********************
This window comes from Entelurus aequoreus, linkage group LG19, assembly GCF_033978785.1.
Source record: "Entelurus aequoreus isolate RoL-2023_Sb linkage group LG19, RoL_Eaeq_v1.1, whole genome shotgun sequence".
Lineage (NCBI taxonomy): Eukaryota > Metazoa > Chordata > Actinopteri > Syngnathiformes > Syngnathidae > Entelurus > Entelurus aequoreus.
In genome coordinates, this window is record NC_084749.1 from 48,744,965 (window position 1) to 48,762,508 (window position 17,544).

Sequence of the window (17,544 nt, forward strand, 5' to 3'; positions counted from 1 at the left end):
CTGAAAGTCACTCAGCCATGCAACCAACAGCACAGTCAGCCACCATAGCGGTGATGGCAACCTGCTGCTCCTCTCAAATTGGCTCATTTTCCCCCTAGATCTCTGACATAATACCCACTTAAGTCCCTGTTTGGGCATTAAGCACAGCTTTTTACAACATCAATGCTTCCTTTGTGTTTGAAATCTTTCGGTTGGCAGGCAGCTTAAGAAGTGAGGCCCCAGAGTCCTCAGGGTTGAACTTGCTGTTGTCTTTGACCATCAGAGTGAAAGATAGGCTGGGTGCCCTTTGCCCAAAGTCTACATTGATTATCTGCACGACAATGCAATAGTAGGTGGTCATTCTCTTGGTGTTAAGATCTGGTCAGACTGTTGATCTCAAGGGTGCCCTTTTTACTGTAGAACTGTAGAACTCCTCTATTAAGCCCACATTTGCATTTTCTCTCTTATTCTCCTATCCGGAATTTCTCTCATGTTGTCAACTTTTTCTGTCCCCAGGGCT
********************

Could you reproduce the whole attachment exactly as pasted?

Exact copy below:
This window comes from Entelurus aequoreus, linkage group LG19, assembly GCF_033978785.1.
Source record: "Entelurus aequoreus isolate RoL-2023_Sb linkage group LG19, RoL_Eaeq_v1.1, whole genome shotgun sequence".
Lineage (NCBI taxonomy): Eukaryota > Metazoa > Chordata > Actinopteri > Syngnathiformes > Syngnathidae > Entelurus > Entelurus aequoreus.
In genome coordinates, this window is record NC_084749.1 from 48,744,965 (window position 1) to 48,762,508 (window position 17,544).

Sequence of the window (17,544 nt, forward strand, 5' to 3'; positions counted from 1 at the left end):
CTGAAAGTCACTCAGCCATGCAACCAACAGCACAGTCAGCCACCATAGCGGTGATGGCAACCTGCTGCTCCTCTCAAATTGGCTCATTTTCCCCCTAGATCTCTGACATAATACCCACTTAAGTCCCTGTTTGGGCATTAAGCACAGCTTTTTACAACATCAATGCTTCCTTTGTGTTTGAAATCTTTCGGTTGGCAGGCAGCTTAAGAAGTGAGGCCCCAGAGTCCTCAGGGTTGAACTTGCTGTTGTCTTTGACCATCAGAGTGAAAGATAGGCTGGGTGCCCTTTGCCCAAAGTCTACATTGATTATCTGCACGACAATGCAATAGTAGGTGGTCATTCTCTTGGTGTTAAGATCTGGTCAGACTGTTGATCTCAAGGGTGCCCTTTTTACTGTAGAACTGTAGAACTCCTCTATTAAGCCCACATTTGCATTTTCTCTCTTATTCTCCTATCCGGAATTTCTCTCATGTTGTCAACTTTTTCTGTCCCCAGGGCT